The fact that problems encountered in waist, back and neck regions originate from using unhealthy office chairs was among the factors that brought Me Too the IF Design Award, another factor being that Me Too concept is masterfully finished with product ergonomics and technical details.

Eames Soft Pad Executive Chair

Designed by our heroes Charles and Ray Eames for Herman Miller, a cushy cousin of the Aluminum Group, Soft Pad is a luxurious chair that bears the unmistakable Eames stamp. The Executive chair offers an extra 7 ¼ inches of back height. Now this is a classy task chair with a soft touch.

Generation Chair by Knoll

This chair may not have a head support component but surely seems and is very comfortable and flexible. Generation by Knoll offers a new standard of comfort and unrestrained movement, supporting the range of postures and work styles of today’s workplace, Designed by Formway Design, Generation takes the idea of elastic design – where a product rearranges itself in response to its user – to a new level.

These chairs are all amazing, but for now, I must keep it low-cost, so I am going to find a head support that I can attach to my current chair and start saving for one of these chairs.

Thanks for visiting.

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come in (via the republic of less)

Less is more … when less is well thought out and stylish.

Unique ways of giving a first “hello” to your guests and accessing your home. What isn’t more personal than your first impression of a place to be accessed?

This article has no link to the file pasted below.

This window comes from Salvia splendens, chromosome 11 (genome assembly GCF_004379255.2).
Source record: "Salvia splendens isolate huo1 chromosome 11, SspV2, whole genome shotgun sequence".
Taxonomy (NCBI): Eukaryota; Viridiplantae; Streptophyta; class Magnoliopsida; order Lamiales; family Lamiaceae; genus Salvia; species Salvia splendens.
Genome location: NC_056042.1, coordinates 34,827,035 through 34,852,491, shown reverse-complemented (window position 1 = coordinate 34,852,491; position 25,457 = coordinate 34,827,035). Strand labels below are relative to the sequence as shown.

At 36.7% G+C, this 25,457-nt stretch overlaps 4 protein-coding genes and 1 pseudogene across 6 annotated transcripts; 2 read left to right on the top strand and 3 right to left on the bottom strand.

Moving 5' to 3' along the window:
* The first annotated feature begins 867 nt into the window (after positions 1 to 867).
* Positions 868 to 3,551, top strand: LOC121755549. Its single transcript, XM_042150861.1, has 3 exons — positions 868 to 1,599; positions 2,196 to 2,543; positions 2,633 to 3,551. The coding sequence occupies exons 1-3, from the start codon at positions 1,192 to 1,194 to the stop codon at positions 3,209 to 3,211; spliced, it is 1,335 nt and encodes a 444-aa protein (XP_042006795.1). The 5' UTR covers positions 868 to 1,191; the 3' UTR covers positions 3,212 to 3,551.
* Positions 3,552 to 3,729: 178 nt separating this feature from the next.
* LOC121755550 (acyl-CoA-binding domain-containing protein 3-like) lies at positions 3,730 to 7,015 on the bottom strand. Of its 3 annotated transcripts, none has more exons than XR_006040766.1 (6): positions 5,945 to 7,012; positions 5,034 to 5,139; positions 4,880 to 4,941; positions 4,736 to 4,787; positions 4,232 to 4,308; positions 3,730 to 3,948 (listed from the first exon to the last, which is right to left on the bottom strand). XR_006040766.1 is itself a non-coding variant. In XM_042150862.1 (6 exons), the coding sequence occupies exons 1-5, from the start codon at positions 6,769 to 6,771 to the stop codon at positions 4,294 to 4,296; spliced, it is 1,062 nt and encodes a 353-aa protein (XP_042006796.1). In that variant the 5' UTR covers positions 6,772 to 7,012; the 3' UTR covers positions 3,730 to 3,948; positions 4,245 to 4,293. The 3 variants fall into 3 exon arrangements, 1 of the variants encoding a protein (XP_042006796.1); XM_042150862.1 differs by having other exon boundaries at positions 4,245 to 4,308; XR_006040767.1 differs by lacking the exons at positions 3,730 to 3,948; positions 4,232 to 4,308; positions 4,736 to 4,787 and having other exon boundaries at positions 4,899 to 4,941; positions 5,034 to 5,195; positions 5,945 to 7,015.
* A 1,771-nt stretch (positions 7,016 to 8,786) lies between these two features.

The republic of less, is worth the visit.

come in When you arrive at a door, whether it’s your own or a friend’s or a strangers, it’s nice to be greeted by a nice and maybe interesting door handle. The one above spotted here. The use of the hand, usually the female hand, for a door handle or knocker, goes way back. Above found at “victorian plumbing” in the UK Here’s another hand handle , from Salem, Mass. Seen here. Our modern taste tends to run to sleek metal door handles, rather than parts of … Read More

via the republic of less

Lo Res “Architectural” Shoes

Over the 4th of July Weekend my boyfriend and I went shoe shopping. Although it sounds fun, it can be quite frustrating as we found a huge selection of shoes while walking on Hayes Valley, Castro Street and Nordstrom. One thing we found was that a shoe may look beautiful, but it may not be comfortable. And the million question was: Is it worth the money for this pair of shoes?

Many of you are familiar with Rem Koolhaas the architect of buildings such as the Seattle Public Library and the CCTV headquarters in China, Beijing.

Now he has ventured the world of fashion by partnering with 7th generation shoemaker Galahad Clark to create United Nude Lo Res. The partnership’s designs which focuses on faceted high-heeled shoes became winners of the product design section at the 2010 Dutch Design Awards.

Their shoes are scanned into a 3-D program, then re-generated into different colors. “The Lo Res shoe is part of an automated design revolution”.